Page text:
On the Relation Between the Credit Spread Puzzle and the Equity Premium Puzzle
by Long Chen of Michigan State University,
March 17, 2006
Abstract: We examine whether 'large' historical credit spreads can be explained in the face of low historical default rates within a structural framework. For this to be the case, we show that the pricing kernel must covary strongly and negatively with asset prices - a characteristic which is also needed to explain the equity premium puzzle. As such, we explore whether those pricing kernels that have been successful at capturing historical equity returns (e.g., Campbell and Cochrane (CC 1999) and Bansal and Yaron (BY 2004)) can also explain the 'credit spread puzzle'. We find this to be the case if the risk premia are strongly time-varying and the default boundary is counter-cyclical. These properties are necessary because observed ratios of market volatility to total volatility make it difficult for structural models to generate large spreads. We also investigate the time-series implications of these models by backing out predicted year-by-year credit spreads from both models using macroeconomic data (e.g., historical consumption growth and price-dividend ratio). We find that the predicted credit spreads from CC model fit both the level and dynamics of historical credit spreads rather well.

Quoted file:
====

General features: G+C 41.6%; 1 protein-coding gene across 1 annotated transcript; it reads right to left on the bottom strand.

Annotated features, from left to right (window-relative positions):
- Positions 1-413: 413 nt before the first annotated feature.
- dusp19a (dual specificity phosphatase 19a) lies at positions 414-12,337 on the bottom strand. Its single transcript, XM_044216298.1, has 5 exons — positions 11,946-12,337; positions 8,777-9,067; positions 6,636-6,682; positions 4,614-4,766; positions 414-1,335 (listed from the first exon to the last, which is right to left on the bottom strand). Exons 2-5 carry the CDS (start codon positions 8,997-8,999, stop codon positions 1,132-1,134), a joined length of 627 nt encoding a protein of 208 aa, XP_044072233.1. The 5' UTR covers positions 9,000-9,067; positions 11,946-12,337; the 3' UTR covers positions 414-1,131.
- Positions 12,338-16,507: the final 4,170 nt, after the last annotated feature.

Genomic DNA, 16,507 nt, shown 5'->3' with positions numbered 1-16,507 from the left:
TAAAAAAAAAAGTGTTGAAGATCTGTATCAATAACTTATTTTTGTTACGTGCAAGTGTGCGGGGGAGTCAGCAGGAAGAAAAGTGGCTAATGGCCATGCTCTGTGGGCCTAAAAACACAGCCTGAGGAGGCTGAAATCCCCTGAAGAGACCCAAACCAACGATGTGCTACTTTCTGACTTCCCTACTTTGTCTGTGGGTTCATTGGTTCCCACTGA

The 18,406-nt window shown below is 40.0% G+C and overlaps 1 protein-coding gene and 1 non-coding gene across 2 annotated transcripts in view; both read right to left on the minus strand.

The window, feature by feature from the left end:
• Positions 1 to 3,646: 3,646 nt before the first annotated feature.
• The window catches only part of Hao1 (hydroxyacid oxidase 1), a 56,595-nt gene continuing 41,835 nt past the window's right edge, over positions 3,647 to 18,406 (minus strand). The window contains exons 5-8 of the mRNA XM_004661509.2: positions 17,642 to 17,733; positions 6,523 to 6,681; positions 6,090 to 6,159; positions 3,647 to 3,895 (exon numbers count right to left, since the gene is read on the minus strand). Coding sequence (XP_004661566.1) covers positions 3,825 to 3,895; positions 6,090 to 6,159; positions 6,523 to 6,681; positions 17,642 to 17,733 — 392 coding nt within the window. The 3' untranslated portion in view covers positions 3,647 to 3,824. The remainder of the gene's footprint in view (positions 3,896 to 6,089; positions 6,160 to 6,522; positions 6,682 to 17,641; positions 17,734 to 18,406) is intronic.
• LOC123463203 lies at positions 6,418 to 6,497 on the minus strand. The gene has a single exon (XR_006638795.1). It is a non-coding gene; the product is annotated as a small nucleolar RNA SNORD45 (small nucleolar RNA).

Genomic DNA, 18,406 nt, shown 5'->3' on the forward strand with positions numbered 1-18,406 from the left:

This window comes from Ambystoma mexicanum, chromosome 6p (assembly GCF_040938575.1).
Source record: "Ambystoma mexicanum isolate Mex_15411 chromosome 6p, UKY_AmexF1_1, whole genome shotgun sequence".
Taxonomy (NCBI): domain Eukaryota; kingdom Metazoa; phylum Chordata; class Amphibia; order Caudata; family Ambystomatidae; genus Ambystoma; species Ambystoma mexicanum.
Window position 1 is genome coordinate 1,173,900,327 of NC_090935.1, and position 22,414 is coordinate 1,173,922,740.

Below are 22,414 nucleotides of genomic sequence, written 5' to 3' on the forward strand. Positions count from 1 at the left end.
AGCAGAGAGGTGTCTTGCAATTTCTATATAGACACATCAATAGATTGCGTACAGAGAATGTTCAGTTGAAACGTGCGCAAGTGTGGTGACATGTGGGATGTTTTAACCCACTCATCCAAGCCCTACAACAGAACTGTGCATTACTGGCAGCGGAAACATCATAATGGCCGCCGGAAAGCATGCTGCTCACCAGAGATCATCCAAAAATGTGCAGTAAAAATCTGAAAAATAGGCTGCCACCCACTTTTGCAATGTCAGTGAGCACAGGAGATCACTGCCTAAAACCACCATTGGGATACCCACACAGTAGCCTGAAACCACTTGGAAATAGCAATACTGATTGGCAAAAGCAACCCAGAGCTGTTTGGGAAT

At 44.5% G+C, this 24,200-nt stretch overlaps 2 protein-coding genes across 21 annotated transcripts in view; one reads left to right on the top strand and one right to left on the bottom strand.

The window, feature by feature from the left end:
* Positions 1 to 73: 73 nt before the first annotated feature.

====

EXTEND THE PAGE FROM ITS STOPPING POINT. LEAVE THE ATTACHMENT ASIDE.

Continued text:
Published in: Review of Financial Studies, Vol. 22, No. 9, (September 2009), pp. 3367-3409.